There’s no shortage of articles on how to write the best subject lines. But what works for one marketing campaign may have completely different results for yours.

That’s why it’s important to run experiments on your own constantly. You simply never know how successful (or unsuccessful) a subject line will be unless you test and track your results.

Use simple workflow software to create a repeatable process to test your subject lines. 

Try injecting humor in your subject lines, target a specific pain point, or even try to invoke an emotional response. Even if a particular subject line doesn’t work, it’s not a complete failure.

Email tracking from Salesmate allows you to measure your emails’ performance and track key metrics like open and click-through rates.

email template

Tracking metrics isn’t just limited to sales emails.

The same also applies for sending company newsletters. If you want more of your employees to open your emails, it’s equally important to track internal emails and measure response rates.

7. Segment Your Email List

Sending a single email to your entire list isn’t always the best option. The reason why is simply because some recipients may find your email relevant, while others won’t.

List segmentation is the practice of segmenting your list based on their demographics, interests, location, and even purchase history. It allows you to send more relevant emails to your list. 

For example, you can group recipients based on products they’ve expressed interest in. Then you can follow up with content or offers that are relevant to them.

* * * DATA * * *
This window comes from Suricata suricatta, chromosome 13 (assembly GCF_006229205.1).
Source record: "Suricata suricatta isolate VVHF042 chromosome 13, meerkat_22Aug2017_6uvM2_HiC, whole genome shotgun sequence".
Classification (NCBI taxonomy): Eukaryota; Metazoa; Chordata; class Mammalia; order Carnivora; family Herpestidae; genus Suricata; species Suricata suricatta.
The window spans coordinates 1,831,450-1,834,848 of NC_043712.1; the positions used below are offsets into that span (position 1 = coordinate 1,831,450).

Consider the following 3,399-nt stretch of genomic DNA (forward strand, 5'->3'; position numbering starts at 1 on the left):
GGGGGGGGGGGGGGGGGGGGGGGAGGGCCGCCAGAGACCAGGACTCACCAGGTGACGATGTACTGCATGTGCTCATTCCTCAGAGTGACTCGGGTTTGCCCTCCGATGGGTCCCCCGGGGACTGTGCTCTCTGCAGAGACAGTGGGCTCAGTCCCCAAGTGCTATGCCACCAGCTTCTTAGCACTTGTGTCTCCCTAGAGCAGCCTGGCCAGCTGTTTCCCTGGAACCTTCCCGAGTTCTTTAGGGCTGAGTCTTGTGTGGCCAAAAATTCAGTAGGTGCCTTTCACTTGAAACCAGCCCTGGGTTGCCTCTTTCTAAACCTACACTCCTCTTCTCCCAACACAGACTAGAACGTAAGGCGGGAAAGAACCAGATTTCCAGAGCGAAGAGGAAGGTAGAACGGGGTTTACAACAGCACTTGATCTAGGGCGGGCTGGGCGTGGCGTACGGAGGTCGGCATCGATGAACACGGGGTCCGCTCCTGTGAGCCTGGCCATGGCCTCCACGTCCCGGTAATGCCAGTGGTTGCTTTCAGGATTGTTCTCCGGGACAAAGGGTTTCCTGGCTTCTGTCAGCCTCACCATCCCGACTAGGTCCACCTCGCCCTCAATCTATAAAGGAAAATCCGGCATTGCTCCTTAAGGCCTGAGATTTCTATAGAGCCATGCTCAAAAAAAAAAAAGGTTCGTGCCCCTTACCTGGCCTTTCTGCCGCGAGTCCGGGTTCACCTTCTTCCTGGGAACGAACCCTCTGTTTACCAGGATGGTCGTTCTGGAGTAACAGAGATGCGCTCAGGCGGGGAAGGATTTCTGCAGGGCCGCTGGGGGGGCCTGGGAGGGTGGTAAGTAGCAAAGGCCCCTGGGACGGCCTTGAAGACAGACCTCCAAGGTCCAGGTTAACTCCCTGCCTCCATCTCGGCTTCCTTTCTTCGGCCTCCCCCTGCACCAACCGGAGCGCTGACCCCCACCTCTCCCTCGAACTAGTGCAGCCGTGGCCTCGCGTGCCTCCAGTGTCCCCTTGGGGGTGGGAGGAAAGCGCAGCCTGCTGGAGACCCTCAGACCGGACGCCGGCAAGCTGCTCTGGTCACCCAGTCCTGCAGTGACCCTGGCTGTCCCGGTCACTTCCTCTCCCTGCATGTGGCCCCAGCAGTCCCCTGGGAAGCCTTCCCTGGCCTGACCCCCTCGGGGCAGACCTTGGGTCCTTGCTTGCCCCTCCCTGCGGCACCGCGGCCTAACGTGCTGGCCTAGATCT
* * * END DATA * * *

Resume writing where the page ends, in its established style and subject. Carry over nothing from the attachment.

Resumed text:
If you’re not segmenting your email list, you’re leaving tons of sales on the table.

List Segmentation Examples: 

  • “We compiled these product recommendations just for you.”
  • “Learn more about [specific problem] here.”
  • “Get 10% off [product category] today online.”

Conclusion

Getting your email subject line right is essential. 

If you don’t communicate value or capture your recipients’ attention, subscribers will likely overlook your emails or even send them to the trash. 

Good subject lines are personal and give recipients reasons to open your emails. 

Use an advanced tool like Salesmate CRM to track your emails and measure your subject lines’ effectiveness. You can even create an email sequence to follow up with your prospects. 

Salesmate CRM makes it easy to track and organize your email conversations. You’ll get notifications when prospects open your emails.

You won’t have to guess whether your emails actually work. Our tool lets you track how many recipients are opening your emails and clicking your links. 

Once you find a subject line that works, you can craft an email template that you and your team can use for future email marketing campaigns.

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Author
Coreen Menezes

An avid writer who likes to explore new fields and research about interesting subjects. She is a versatile content developer who plays with words to express her thoughts. Calm, carefree and creative are the words that describes her the best.